In the first move by a Japanese automaker to build its cars in the United States, Honda Motor Co. announced today that it will begin turning out models at a new Ohio plant in 1982.
Honda President Kiyoshi Kawashima said the plant will mean an investment of about $200 million and will produce about 10,000 cars a year. It will be built in a Columbus, Ohio, suburb where the company already is turning out motorcycles.
Two other Japanese automakers are considering construction of auto-making plants in the U.S. and are expected to announce their plans soon, according to industry sources. They are Toyota and Nissan, which makes the Datsun car.
These moves follow a period of intense appeals by U.S. officials for the Japanese to begin producing cars in the United States, which has become one of their biggest markets.
Japanese auto exports have increased swiftly in the past year and now account for nearly a fourth of all the cars sold in the United States. The Japanese government had feared this would lead to protectionist demands in the American industry.
The Ohio plant will produce annually about 10,000 "Civic" or "Accord" model subcompact cars. It will employ about 2,000 workers and supervisory personnel, most of them American, the company said.
Initially, most of the major components, including engines, will be supplied from Japanese manufacturers, but in the future more and more of the parts will be American-built, the company added.
All three Japanese automakers had indicated in recent months they were seriously considering American production. They had not been expected to announce plans until next spring.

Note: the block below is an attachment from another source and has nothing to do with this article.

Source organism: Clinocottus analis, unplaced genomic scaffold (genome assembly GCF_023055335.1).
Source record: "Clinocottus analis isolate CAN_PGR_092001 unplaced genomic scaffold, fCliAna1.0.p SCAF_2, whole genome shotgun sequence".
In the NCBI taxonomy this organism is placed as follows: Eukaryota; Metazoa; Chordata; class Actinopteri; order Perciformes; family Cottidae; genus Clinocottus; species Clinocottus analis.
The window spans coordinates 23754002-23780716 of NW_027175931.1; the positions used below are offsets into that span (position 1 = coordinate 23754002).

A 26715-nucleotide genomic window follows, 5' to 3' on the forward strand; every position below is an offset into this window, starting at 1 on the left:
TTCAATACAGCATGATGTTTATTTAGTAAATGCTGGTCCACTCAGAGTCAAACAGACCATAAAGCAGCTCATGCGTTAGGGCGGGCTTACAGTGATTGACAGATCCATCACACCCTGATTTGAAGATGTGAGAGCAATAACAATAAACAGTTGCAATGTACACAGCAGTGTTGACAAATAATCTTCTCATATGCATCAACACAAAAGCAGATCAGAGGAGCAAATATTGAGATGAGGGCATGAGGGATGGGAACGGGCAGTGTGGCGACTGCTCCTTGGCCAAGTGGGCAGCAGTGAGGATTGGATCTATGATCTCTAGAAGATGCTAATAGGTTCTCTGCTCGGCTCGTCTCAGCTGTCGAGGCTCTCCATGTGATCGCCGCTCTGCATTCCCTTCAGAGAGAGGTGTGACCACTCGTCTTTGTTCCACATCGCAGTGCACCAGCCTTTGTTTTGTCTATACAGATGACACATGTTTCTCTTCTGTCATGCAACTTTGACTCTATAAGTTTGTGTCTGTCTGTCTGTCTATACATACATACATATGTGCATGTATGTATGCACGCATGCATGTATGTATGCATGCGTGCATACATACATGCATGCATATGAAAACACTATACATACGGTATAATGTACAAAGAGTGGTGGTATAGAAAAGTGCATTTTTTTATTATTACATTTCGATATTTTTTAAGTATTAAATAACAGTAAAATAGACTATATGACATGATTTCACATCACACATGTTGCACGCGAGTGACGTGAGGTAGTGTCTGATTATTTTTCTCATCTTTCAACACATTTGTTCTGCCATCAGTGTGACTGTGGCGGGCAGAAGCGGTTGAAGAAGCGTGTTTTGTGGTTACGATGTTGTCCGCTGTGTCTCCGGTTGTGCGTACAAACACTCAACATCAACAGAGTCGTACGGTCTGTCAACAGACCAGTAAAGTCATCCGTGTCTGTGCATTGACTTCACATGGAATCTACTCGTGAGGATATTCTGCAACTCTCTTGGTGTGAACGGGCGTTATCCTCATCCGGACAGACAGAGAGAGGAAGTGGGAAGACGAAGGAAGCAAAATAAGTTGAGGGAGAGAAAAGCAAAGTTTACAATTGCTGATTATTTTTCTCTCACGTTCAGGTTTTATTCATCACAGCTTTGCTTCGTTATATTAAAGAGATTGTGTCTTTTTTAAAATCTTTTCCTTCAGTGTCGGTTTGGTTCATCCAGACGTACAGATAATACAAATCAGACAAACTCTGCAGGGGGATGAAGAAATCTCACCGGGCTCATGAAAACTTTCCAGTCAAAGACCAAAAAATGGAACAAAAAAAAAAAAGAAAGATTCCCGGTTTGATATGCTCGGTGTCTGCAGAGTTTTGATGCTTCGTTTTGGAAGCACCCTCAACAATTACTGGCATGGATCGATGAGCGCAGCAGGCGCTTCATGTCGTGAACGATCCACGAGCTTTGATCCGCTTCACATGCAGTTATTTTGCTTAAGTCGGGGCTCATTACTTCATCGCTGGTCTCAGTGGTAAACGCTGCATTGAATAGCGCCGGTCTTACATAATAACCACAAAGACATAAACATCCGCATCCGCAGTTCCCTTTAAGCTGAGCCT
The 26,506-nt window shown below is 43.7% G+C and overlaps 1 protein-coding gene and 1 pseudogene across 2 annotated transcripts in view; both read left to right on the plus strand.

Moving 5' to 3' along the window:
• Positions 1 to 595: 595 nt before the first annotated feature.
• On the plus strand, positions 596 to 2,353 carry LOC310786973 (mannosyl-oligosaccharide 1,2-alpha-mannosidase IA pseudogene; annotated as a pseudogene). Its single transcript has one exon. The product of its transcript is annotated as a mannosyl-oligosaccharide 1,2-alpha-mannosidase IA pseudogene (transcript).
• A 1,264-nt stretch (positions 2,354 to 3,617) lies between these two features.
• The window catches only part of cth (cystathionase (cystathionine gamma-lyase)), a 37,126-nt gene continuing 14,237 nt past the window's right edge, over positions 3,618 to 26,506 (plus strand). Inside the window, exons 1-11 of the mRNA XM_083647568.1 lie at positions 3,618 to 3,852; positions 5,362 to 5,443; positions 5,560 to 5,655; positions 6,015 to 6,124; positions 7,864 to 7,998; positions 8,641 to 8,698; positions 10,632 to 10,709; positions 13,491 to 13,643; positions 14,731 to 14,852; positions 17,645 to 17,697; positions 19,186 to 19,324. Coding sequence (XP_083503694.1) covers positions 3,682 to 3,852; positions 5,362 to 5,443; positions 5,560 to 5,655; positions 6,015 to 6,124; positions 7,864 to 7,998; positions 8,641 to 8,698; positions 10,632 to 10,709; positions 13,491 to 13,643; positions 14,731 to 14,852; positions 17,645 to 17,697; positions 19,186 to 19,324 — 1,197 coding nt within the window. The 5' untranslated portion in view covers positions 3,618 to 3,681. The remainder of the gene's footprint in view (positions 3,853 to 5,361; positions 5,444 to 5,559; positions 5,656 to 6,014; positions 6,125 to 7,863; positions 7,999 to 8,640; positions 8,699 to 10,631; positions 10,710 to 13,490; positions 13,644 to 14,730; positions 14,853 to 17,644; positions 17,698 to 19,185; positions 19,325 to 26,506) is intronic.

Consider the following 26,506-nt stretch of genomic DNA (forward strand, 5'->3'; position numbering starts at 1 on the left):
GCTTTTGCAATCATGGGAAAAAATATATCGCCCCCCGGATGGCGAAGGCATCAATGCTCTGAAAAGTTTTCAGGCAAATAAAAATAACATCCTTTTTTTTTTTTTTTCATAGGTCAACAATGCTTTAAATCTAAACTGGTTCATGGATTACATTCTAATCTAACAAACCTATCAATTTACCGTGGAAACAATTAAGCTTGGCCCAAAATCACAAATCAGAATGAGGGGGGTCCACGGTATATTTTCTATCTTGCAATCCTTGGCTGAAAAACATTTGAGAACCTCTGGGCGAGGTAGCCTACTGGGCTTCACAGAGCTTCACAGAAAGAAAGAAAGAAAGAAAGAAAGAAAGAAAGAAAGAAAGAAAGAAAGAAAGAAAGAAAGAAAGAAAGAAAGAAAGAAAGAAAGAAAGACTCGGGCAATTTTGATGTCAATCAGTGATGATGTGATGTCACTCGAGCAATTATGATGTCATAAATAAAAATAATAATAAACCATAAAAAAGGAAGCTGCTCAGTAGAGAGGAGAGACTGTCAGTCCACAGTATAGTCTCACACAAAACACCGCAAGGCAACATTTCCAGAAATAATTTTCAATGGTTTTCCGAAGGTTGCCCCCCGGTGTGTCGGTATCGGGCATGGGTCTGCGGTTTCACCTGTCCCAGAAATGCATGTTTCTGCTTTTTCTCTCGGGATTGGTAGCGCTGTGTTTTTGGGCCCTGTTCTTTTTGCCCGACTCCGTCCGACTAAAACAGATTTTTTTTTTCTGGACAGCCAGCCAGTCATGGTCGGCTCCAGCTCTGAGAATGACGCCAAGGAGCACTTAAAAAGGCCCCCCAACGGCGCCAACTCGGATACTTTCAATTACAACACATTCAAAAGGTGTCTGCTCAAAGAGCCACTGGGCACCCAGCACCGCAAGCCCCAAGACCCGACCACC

They reportedly were encouraged by the Ministry of International Trade and Industry (MITI), which had been eager to avert a new trade war by replying positively to American pleas for Japanese investment. MITI applauded the Honda move today in a statement describing it as a step toward stabilizing U.S.-Japanese economic relations.
According to MITI's statistics, the Japanese companies had sold 1.8 million vehicles in the U.S. as of the end of November. That was an increase of 7 percent over the first 11 months of 1978.
Automotive News, the U.S. trade journal, has reported that foreign carmakers sold more than 2.1 million vehicles in the U.S. last year. They amounted to about 22 percent of the total market, a larger share even than the Ford Motor Co.'s 21 percent. General Motors sells 50 percent.
As a rule of thumb, Japanese automakers have said that American protectionist pressures begin to grow whenever foreign cars take more than 20 percent of the American market.
The rapid growth of Japanese exports came about for several reasons. One is the steady depreciation of the yen against the U.S. dollar during much of 1979, a trend which made the Japanese exports cheaper to buy in America. The dollar had fallen to a low point of 175 yen in the fall of 1978 but rebounded during most of 1979 and is now worth about 235 yen.
Another reason is the growing demand in the U.S. for efficient compacts which get good mileage in a new era of high-priced oil.
Both of these factors were weighed in Honda's plans. Japanese automakers expect growing competition in the future from American companies, but the Japanese assume these compacts will not be on the market in large numbers until 1983.